So, if you’re not getting extra power, where’s your money going? It’s primarily been diverted to the suspension where the TRD gets a host of changes over the rest of the lineup. The TRD gets unique springs and damper tuning, sits 0.6 inches lower than a regular Avalon, has three more underbody braces, and features 2-piston brakes with larger front brake rotors. Those are a decent amount of changes that are meant to make TRD stiffer and more agile.
Active Cornering Assist is also included. It’s a braked-based torque-vectoring system that slows the inside wheel around a corner to aid in rotating the vehicle and sharpening turn-in. No matter how hard we pushed around corners, we couldn’t feel this system working.
Compared to a Touring trim, the TRD doesn’t feel that much sharper. I credit it to the Touring’s excellent adaptive suspension. Around corners, there’s a similar amount of body roll between the two models, as the TRD’s suspension parts fail to quell body roll. There’s some good news when it comes to ride comfort, as the TRD doesn’t ditch the sedan’s supple, comfortable ride.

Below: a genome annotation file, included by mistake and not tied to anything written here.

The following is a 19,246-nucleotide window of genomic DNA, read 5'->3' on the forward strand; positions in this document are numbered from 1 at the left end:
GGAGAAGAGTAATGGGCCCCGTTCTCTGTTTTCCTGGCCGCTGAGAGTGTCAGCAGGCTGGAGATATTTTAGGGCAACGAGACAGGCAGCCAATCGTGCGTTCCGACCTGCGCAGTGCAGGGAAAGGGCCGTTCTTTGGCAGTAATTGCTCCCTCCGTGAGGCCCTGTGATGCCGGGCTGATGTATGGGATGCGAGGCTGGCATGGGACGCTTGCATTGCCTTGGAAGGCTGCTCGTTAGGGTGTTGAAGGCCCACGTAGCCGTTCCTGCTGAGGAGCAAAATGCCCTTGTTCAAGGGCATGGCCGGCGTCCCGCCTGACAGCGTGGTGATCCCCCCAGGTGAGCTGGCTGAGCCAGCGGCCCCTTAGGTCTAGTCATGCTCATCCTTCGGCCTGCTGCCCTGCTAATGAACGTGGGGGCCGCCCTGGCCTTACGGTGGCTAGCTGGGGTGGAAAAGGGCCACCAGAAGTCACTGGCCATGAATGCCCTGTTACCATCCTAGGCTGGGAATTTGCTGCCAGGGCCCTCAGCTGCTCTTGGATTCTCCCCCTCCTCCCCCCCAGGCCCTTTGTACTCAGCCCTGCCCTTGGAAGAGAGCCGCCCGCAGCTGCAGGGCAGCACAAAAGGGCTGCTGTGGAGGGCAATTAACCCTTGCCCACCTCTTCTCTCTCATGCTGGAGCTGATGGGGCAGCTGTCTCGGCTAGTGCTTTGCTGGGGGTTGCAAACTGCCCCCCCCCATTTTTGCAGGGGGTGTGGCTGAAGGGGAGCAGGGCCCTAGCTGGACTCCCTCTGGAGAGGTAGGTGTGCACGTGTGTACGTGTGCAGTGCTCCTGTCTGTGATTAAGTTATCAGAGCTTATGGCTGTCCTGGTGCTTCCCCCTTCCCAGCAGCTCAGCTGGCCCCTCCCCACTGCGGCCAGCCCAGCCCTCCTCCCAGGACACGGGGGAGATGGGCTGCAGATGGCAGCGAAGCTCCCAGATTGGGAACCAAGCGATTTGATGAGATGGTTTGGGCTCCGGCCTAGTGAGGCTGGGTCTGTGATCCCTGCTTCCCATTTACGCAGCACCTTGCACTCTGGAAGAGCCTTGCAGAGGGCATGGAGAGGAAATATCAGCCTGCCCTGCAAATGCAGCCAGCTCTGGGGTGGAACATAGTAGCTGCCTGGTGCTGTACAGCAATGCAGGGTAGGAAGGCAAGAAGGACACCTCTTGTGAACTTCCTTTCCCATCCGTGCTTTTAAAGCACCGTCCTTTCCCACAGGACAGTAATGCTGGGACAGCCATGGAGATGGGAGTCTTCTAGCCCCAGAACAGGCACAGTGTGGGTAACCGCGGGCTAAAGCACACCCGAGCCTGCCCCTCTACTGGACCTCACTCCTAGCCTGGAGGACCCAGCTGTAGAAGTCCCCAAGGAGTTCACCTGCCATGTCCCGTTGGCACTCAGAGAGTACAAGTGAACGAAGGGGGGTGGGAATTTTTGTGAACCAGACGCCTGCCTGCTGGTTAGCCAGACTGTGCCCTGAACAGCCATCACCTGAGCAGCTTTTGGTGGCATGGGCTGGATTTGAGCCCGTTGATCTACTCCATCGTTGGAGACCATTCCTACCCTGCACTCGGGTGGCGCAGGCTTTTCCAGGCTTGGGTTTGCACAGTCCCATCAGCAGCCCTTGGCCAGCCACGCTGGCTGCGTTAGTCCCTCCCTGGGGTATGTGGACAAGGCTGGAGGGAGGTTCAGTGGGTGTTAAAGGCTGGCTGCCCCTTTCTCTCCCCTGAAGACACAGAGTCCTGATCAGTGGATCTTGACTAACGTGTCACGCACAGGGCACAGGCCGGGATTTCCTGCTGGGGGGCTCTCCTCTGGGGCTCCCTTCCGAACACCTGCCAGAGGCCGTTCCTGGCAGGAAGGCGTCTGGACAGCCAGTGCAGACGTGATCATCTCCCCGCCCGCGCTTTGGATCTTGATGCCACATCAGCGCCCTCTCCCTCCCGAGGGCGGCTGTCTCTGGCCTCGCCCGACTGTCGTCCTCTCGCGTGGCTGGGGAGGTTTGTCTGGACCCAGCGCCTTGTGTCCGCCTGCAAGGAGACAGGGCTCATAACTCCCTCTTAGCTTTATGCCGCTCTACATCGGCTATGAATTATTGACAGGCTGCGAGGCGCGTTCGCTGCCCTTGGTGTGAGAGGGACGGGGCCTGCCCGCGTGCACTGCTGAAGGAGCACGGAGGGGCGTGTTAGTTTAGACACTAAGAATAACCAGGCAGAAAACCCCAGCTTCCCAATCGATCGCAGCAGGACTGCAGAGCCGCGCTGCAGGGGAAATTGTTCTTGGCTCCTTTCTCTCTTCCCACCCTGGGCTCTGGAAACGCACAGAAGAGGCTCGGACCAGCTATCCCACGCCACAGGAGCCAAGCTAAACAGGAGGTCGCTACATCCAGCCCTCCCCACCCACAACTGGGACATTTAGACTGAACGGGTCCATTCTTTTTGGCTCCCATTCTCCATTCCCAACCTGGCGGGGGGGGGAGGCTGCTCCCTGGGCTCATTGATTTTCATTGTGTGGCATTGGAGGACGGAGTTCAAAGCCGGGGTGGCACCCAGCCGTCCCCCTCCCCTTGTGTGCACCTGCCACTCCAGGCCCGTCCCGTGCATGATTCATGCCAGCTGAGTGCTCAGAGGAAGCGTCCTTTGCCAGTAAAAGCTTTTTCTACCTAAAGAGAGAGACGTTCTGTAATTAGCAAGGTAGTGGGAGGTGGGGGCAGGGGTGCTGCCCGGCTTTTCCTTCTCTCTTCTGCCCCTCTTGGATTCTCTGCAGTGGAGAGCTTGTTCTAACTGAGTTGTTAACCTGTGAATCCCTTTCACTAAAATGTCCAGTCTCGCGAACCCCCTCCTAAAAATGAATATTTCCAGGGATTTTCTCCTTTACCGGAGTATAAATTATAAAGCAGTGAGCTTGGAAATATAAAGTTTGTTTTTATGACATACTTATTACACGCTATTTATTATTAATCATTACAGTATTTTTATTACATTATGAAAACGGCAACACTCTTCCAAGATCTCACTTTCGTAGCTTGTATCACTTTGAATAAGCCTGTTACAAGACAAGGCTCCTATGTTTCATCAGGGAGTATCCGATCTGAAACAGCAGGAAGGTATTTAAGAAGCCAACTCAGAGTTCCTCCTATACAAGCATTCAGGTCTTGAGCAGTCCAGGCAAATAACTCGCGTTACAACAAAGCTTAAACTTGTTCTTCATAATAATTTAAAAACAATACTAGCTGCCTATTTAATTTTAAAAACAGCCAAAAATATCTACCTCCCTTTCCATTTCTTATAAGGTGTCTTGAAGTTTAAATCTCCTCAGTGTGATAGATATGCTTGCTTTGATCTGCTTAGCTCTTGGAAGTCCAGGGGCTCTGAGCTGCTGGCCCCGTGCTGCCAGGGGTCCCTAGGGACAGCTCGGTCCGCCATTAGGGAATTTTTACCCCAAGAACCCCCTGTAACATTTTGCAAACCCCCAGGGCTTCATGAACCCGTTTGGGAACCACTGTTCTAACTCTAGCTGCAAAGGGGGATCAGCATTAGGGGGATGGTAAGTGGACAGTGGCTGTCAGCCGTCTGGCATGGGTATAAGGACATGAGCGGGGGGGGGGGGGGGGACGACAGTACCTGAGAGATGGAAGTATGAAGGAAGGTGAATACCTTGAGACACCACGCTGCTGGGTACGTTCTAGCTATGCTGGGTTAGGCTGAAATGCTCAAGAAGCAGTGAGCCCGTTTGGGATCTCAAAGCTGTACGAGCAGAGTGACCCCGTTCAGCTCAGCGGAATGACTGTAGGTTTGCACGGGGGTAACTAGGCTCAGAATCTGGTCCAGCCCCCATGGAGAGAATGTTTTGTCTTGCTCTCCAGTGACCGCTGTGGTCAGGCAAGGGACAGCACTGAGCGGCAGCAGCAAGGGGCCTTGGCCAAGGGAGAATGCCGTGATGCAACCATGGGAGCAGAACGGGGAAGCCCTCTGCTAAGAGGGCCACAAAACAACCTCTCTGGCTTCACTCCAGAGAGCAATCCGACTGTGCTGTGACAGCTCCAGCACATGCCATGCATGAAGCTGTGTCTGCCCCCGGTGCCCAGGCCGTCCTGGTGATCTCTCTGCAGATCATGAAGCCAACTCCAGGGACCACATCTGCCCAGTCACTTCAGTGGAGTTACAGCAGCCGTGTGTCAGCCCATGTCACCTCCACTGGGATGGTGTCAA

If you, like me, were hoping to see a razor-sharp TRD, you’ll be disappointed to hear that the Avalon TRD isn’t all that sharp. If anything, Toyota should’ve focused its efforts on boosting the engine’s power and stuck with the Touring’s excellent adaptive suspension setup. That would’ve made more sense than trying to come out with an all-new suspension setup.
The TRD is one angry-looking sedan. The body kit takes an already aggressive vehicle and turns the heat up with a heavy dose of Sriracha. It’s a little Fast & the Furious, but for consumers that are interested in that kind of thing, it works. Since Toyota received a lot of slack for its ostentatious design on the regular Avalon, this may come off as overboard for the majority of consumers. I’m one of the few members in the camp that likes it. Go big, go bold.
The impressive front splitter, large rear diffuser, sizable exhaust outlets, prominent side sills, and special 19-inch wheels ensure you won’t lose this sedan in a parking lot. In fact, hiding this sedan will be nearly impossible. Park this thing behind an 18-wheeler and it will still find a way to stand out.